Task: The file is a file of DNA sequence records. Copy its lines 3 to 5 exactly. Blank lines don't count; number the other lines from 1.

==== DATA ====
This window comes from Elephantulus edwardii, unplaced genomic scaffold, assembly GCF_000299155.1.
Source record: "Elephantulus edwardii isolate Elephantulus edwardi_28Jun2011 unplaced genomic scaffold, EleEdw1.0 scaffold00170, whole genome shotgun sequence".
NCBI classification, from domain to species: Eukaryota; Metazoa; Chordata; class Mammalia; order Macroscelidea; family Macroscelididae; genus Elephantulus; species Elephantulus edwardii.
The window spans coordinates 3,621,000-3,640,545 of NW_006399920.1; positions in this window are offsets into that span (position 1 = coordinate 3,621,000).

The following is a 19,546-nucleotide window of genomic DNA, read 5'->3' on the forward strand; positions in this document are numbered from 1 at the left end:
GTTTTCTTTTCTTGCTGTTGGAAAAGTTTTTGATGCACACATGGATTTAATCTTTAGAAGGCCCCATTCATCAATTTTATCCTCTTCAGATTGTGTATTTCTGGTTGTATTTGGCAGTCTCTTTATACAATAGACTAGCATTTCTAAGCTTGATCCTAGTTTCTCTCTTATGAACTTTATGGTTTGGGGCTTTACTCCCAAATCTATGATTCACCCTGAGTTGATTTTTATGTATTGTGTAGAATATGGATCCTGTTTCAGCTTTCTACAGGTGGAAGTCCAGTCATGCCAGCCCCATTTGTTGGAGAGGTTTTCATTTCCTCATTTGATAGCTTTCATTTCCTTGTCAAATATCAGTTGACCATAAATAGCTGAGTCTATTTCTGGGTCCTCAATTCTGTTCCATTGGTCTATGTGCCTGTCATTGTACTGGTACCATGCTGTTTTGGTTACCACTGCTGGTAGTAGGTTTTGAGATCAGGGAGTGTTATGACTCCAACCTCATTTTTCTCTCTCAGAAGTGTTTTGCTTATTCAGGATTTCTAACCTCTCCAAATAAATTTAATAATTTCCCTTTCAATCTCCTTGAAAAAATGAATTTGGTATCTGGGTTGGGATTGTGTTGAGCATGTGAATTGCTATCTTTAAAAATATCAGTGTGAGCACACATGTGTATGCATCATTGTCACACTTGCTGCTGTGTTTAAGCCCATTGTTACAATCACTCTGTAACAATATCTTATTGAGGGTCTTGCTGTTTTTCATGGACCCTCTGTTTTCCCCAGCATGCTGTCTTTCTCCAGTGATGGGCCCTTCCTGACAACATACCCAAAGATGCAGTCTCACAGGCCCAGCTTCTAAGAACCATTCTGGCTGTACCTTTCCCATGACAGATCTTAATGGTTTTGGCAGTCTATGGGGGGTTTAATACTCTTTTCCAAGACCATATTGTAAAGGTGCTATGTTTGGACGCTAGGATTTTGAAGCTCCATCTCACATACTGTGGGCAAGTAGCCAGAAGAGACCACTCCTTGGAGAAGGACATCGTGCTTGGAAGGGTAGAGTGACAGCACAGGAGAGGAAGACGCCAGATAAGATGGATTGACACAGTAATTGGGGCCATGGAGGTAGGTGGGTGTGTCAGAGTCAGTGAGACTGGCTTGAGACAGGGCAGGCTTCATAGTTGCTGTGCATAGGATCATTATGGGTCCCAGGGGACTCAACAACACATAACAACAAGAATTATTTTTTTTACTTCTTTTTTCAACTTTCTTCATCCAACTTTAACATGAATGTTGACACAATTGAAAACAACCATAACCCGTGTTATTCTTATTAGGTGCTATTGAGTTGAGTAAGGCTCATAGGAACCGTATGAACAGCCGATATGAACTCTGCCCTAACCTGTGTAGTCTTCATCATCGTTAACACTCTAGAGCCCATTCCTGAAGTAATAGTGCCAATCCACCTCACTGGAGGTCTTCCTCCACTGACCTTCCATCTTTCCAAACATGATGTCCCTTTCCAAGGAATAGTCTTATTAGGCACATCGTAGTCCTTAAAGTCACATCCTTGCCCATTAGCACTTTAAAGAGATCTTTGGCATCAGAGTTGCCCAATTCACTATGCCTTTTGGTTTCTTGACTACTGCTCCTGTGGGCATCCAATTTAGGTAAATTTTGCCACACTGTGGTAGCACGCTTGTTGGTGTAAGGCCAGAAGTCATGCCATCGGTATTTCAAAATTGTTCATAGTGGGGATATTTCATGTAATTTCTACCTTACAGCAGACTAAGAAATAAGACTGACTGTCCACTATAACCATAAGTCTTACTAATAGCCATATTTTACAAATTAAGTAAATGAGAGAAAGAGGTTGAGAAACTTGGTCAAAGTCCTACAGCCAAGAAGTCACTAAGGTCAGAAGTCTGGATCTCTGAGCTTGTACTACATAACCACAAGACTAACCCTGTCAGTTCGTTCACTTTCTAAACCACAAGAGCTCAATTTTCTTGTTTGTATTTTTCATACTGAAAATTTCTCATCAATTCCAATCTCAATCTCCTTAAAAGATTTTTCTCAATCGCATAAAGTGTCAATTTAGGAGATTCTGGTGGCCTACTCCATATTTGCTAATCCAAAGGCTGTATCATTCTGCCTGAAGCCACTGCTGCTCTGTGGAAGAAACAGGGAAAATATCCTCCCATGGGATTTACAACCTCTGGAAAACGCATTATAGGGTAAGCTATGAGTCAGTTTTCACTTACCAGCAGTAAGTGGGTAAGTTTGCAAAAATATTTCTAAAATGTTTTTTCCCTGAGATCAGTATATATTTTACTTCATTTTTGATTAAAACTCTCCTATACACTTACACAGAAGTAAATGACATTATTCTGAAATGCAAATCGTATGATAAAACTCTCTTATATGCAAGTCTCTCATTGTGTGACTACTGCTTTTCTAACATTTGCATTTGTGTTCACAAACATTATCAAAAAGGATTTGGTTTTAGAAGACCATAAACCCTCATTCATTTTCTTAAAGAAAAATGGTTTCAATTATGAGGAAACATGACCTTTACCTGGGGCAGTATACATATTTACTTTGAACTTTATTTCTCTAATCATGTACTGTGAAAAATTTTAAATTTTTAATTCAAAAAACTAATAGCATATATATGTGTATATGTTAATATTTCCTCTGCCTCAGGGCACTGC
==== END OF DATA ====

NCBI classification, from domain to species: Eukaryota; Metazoa; Chordata; class Mammalia; order Macroscelidea; family Macroscelididae; genus Elephantulus; species Elephantulus edwardii.
The window spans coordinates 3,621,000-3,640,545 of NW_006399920.1; positions in this window are offsets into that span (position 1 = coordinate 3,621,000).

The following is a 19,546-nucleotide window of genomic DNA, read 5'->3' on the forward strand; positions in this document are numbered from 1 at the left end: